CARES Act Allows Coronavirus-Related Relief for Retirement Plans and IRAs
By: Kyle P. Graham
The Coronavirus Aid, Relief, and Economic Security Act (CARES Act) provides for special rules concerning coronavirus-related distributions, rollovers, loans, and required minimum distributions for certain retirement plans and IRAs. Recently, the IRS released Notice 2020-50 and Notice 2020-51, providing additional guidance on these rules. Given the current economic uncertainty individuals are facing throughout the country, the relief provided in the CARES Act can provide a penalty-free opportunity to reach into retirement plans and access funds, provided individuals meet the requirements as explained below.
Coronavirus- Related Distributions
In general, the CARES Act provides for expanded distribution options and favorable tax treatment of coronavirus-related distributions from eligible retirement plans (certain employer retirement plans, such as section 401(k) plans, 403(b) plans, and IRAs) to qualified individuals. A coronavirus-related distribution is a distribution that is made from an eligible retirement plan to a qualified individual from January 1, 2020 to December 31, 2020, up to an aggregate limit of $100,000 from all plans and IRAs. The additional 10% tax on early distributions under Internal Revenue Code (Code) Section 72(t) does not apply to any coronavirus-related distribution.
A person is considered a qualified individual if:
- He or she is diagnosed with the virus SARS-CoV-2 or with COVID-19 by a test approved by the Centers for Disease Control and Prevention (CDC);
- The person’s spouse or dependent is diagnosed with SARS-CoV-2 or with COVID-19 by a test approved by the CDC;
- He or she experiences adverse financial consequences as a result of:
- Being quarantined, being furloughed or laid off, or having work hours reduced due to SARS-CoV-2 or COVID-19;
- Being unable to work due to lack of childcare due to SARS-CoV-2 or COVID-19;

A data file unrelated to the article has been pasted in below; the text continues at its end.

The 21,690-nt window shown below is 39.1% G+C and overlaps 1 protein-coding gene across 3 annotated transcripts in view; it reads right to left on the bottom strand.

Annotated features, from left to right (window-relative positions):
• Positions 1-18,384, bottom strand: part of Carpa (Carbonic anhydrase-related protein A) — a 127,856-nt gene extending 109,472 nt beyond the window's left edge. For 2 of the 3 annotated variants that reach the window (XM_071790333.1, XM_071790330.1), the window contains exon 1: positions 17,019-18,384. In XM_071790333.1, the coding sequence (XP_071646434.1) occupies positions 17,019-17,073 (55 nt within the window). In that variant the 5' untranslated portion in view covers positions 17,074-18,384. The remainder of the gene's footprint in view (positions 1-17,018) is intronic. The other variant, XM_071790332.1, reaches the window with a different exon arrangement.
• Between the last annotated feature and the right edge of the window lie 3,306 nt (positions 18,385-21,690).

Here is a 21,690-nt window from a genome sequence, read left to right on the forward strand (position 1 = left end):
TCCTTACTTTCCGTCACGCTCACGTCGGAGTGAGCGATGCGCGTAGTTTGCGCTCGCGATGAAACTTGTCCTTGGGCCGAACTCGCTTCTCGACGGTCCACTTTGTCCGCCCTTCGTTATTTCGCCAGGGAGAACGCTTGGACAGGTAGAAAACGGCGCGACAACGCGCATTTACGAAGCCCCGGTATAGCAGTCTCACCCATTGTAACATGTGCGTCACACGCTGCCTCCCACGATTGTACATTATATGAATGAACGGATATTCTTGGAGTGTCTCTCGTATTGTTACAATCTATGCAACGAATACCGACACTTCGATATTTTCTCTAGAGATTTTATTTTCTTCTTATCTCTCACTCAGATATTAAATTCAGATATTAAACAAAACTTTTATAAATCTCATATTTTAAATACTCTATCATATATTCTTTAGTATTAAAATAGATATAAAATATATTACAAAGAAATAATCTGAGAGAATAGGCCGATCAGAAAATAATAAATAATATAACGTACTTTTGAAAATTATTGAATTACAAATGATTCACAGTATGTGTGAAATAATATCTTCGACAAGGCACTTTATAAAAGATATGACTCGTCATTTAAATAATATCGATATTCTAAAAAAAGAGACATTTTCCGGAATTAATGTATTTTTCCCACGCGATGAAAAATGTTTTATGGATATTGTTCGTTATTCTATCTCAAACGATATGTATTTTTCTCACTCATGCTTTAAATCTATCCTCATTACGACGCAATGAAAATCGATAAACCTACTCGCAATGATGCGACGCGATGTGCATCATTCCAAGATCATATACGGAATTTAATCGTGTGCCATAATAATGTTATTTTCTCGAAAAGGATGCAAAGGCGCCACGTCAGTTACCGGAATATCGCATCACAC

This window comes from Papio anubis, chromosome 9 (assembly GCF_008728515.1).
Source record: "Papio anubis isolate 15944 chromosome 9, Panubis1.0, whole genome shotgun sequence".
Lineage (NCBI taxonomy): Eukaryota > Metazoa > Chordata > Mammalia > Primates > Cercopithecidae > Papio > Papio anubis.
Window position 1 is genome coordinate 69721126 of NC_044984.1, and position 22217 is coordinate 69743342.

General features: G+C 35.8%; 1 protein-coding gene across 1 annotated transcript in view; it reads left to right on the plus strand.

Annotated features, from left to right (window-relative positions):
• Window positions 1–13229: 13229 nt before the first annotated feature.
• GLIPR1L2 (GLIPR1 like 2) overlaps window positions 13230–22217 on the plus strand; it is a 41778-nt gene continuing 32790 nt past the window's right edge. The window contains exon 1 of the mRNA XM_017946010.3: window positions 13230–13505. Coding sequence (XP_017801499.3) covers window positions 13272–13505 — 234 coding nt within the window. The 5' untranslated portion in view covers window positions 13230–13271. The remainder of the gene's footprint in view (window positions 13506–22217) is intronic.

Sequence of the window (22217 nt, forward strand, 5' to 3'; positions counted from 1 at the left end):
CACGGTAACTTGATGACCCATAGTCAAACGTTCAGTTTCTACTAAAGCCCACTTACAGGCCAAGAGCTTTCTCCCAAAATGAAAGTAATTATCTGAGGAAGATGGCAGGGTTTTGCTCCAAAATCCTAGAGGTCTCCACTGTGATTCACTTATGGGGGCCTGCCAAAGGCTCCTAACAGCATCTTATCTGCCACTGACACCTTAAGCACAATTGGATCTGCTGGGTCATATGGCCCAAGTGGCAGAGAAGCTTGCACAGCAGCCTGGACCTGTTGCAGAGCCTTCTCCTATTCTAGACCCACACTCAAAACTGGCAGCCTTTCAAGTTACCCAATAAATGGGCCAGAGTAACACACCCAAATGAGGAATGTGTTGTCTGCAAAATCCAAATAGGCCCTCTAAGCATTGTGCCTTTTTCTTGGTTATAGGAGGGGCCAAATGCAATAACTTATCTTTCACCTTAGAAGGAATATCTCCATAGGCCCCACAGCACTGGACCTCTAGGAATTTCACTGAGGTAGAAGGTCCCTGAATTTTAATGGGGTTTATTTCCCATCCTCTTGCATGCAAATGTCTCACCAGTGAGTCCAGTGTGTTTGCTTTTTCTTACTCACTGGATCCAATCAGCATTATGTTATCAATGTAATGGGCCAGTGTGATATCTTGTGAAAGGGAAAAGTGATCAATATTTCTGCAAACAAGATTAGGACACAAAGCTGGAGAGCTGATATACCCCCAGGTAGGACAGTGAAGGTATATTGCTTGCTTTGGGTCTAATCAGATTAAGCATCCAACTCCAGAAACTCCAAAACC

- Closing or reducing hours of a business that he or she owns or operates due to SARS-CoV-2 or COVID-19;
- Having a reduction in pay (or self-employment income) due to COVID-19 or having a job offer rescinded or the start date for a job delayed due to COVID-19;
- The individual’s spouse or a member of the individual’s household being quarantined, being furloughed or laid off, or having work hours reduced due to COVID-19, being unable to work due to lack of child care due to COVID-19, having a reduction in pay (or self-employment income) due to COVID-19, or having a job offer rescinded or the start date for a job delayed due to COVID-19; or
- Closing or reducing hours of a business owned or operated by the individual’s spouse or a member of the individual’s household due to COVID-19.
Reporting & Repayment
Individuals may elect to report all of their coronavirus-related distributions on their individual federal income tax returns in the year of distribution or ratably over a three-year period. Individuals may also repay all or part of a coronavirus-related distribution, provided that they complete the repayment within three years after the date that the distribution was received. For example, if an individual takes a coronavirus-related distribution and he or she chooses to repay the full amount in 2022, the individual can file an amended return for 2020 and 2021 to claim a refund of the tax attributable to the amount of the distribution that was included in income for those years. Further, the individual will not be required to include any amount in income for 2022. Form 8915-E is used to report any repayment of a coronavirus-related distribution and to determine the amount of any coronavirus-related distribution includible in income for a year.
The CARES Act also increases the amount a plan owner can borrow. Under Code Section 72(p), loans from retirement plans cannot exceed $50,000. The CARES Act increases the allowable plan loan amount to $100,000 and permits suspension of loan payments for plan loans outstanding on or after March 27, 2020, that are made to qualified individuals.
It is anticipated that eligible retirement plans will accept repayments of coronavirus-related distributions and treat them as rollover contributions. However, eligible retirement plans are not required to accept rollover contributions and plans that do not currently accept rollover contributions are not required to change their terms or procedures to accept repayments.
Required Minimum Distribution Rules
The CARES Act enables any taxpayer with a required minimum distribution (RMD) due in 2020 to skip those RMDs for this year. Further, taxpayers who already took an RMD for 2020 have the opportunity to roll those amounts back into the retirement account. The deadline to roll over such a payment is now August 31, 2020.
Kyle P. Graham is an attorney at the Cleveland, OH-based law firm McCarthy, Lebit, Crystal & Liffman.
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